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Small Ectobiidae Housing


pannaking22
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Out of curiosity, could people share descriptions/photos of some of their ectobiid enclosures? I'm looking more at small species that are phenomenal climbers and on the smaller side. Wanting to get more of the small species, but I want to avoid having any escapees that end up dying (no pest species, though other Blatella can be kept). 

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This is my Chorisoneura texensis cage, this is what I kept them in before I moved them to their larger cage with all the springtails, and this is where my remaining oothecae and nymphs are right now:

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There are no ventilation holes, and I feed and mist the cage through a hole I made in the side that is plugged up by a piece of sponge, since opening the lid is not an option as the nymphs like to rest there. :blink:

Here's my Cariblatta lutea cage, (I'm using the exact container type and general setup for my Balta notulata and my Latiblattella rheni):

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C.minimaCage3_zpsj5fgk0yb.jpg

C.minimaCage4_zps8btaktab.jpg

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Ah man, that's a great setup! Definitely going to have to do that with a couple containers then to make it easier with those species. One of the largest problems I had while keeping B. asahinai and B. nipponica was the nymphs would keep escaping because they were at the top. I had some paper towel screwed between the lid and enclosure to let a little bit of air in, but then they would somehow work their way into the paper towel. 

Do you ever have any issues with the sponge molding? Is the sponge undyed or chemical free or whatever they call it nowadays? 

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2 hours ago, pannaking22 said:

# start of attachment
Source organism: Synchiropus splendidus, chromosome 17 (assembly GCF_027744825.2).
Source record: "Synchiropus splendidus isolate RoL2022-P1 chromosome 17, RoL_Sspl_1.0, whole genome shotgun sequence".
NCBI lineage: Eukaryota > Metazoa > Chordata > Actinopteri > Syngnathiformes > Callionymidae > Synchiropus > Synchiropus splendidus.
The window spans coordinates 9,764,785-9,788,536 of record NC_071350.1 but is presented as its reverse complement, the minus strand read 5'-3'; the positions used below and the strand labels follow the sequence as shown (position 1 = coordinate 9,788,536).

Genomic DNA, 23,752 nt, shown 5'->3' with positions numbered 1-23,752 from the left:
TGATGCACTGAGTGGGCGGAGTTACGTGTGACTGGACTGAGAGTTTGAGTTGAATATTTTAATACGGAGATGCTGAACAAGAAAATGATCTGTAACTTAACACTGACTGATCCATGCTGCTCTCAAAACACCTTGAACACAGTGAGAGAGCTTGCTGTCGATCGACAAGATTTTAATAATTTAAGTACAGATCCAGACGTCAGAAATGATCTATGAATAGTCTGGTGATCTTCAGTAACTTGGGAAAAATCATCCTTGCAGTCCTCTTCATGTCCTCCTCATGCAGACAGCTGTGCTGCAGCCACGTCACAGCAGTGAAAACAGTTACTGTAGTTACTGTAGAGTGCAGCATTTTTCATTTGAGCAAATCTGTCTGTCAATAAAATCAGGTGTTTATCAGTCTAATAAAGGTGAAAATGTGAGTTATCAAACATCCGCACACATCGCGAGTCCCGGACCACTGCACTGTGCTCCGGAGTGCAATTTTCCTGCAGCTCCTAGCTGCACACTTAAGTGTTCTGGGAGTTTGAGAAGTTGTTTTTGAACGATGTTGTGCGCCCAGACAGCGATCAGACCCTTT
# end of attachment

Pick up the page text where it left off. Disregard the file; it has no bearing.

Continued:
Ah man, that's a great setup! Definitely going to have to do that with a couple containers then to make it easier with those species. One of the largest problems I had while keeping B. asahinai and B. nipponica was the nymphs would keep escaping because they were at the top. I had some paper towel screwed between the lid and enclosure to let a little bit of air in, but then they would somehow work their way into the paper towel. 

Do you ever have any issues with the sponge molding? Is the sponge undyed or chemical free or whatever they call it nowadays? 

Yeah, I was having the same problem with the Chorisoneura which is why I started using this method to avoid opening the lid.

No, mold from the food bowel sometimes will attach to the sponge but the sponge itself never molds. I honestly don't know, I just grabbed a big sponge from WalMart by all the car cleaning stuff, I assume it's chemical free, at least I hope so...

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1 hour ago, Hisserdude said:

Yeah, I was having the same problem with the Chorisoneura which is why I started using this method to avoid opening the lid.

No, mold from the food bowel sometimes will attach to the sponge but the sponge itself never molds. I honestly don't know, I just grabbed a big sponge from WalMart by all the car cleaning stuff, I assume it's chemical free, at least I hope so...

Well I'd say if you haven't had any issues with it yet it's probably fine. It might be getting enough ventilation going through it as is that mold can't grow on it, which is definitely a good thing. 

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  • 2 weeks later...

That is a great setup you've devised. I actually use the exact same containers as you keep your C. texensis in. I'm stealing the sponge idea!

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